Pubdate:  Wed, 2 Sept 1998
Source: Daily Herald (IL)
Author: Robert Mccoppin
Section: Front Page


Neither Side Wanted It To Come To This.

When a 14-year-old girl refused to wear the name of her Lemont Little
League sponsor on her shirt because it was a bar, both she and the
bar's owners hoped it could be worked out.

But since the league kept Krystle Newquist from playing because of her
stance, she is now taking her battle to Springfield.

Krystle, with Naperville attorney Kathleen Zellner, proposed Tuesday
that a state law prohibit minors from advertising for establishments
that "present or advertise themselves first and foremost as bars,
taverns, lounges, pubs, or liquor stores."

"In essence, children should not advertise for establishments where
the children themselves cannot legally enter and purchase the
establishment's main product," Zellner stated in the proposal.

Krystle had played for the same team last year, when it was also
sponsored by The Carousel, a lounge and liquor store in Lemont.

But when she found out this year that her grandfather had died of
cirrhosis of the liver, Krystle felt she could no longer advertise for
a bar.

After she got her uniform in May, she asked league officials to change
teams, but they said it was too late.

When she went to opening day with duct tape over the sponsor's name,
she said, she was told to wear the shirt inside out or stay off the
field, because league rules require all players to wear the same uniform.

She ended up playing for another league, until a broken ankle ended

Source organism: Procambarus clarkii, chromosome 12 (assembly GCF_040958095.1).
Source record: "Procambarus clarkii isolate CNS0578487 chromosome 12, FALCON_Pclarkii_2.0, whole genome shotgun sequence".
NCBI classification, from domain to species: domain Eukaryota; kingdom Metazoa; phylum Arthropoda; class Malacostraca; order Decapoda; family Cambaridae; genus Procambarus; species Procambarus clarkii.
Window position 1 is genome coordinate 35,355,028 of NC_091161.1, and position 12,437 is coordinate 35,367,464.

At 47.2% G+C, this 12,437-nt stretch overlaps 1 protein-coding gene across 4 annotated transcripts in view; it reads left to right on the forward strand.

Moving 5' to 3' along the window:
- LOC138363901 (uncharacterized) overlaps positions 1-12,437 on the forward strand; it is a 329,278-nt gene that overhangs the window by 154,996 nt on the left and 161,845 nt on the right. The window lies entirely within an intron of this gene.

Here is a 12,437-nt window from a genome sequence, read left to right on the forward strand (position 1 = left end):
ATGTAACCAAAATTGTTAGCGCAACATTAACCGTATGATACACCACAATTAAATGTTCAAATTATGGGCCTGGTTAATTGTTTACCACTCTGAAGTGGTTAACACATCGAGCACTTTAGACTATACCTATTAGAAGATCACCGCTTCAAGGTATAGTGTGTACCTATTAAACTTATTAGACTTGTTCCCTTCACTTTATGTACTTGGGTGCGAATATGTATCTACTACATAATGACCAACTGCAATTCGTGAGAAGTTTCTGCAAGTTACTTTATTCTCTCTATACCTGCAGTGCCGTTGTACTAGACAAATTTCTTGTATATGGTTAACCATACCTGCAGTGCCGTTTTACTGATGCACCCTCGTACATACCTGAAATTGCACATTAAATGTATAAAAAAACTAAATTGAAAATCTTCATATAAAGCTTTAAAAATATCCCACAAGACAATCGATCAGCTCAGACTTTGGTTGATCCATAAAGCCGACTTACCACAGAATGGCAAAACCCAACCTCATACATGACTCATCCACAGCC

her season.

The Carousel, meanwhile, dropped its $500 sponsorship of the team,
fearing a lawsuit after an attorney began representing the girl's family.

Both parties said they had nothing against each other, but that the
league had decided the matter. League officials could not be reached
for comment

Krystle, an athletic high school freshman who is out of her leg cast
but still wearing braces, joked about the controversy, but said she
had to stand by her principles.

"Possessions in life will leave you," she said, "but your beliefs you
will have with you until you die."

She said she was driven to her stance primarily by her education in
public schools, where programs warn about drugs and alcohol.

The Carousel manager Tim O'Brian said the bar transferred its
sponsorship money to a local food pantry after 25 years with Little
League. The bar also sponsors softball teams and Pop Warner youth football.

"We didn't do it to get advertising," he said. "Nobody gets business
out of being on a jersey. We just did it to help the community. It's a
shame for the girl; it's a shame for us."

Elsewhere, youth baseball officials said they rarely run into the
issue, because rarely do bars sponsor Little League teams.

Carol Stream youth baseball officials said the issue should have been
worked out long ago between the girl and the sponsor.

In the Naperville Park District, Program Manager Gary Foiles said
officials have had similar concerns, and discussed how to handle ads
for alcohol and tobacco.

The trouble with a prohibition, he said, comes in making distinctions
between restaurants that serve alcohol, and bars that serve food.

"Where do you draw the line?" he asked. "It becomes fuzzier than you
might think."

Zellner said she has talked to a state senator and a representative
about sponsoring a bill, but added such legislation could face
opposition from the liquor lobby in Springfield.

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Checked-by: Patrick Henry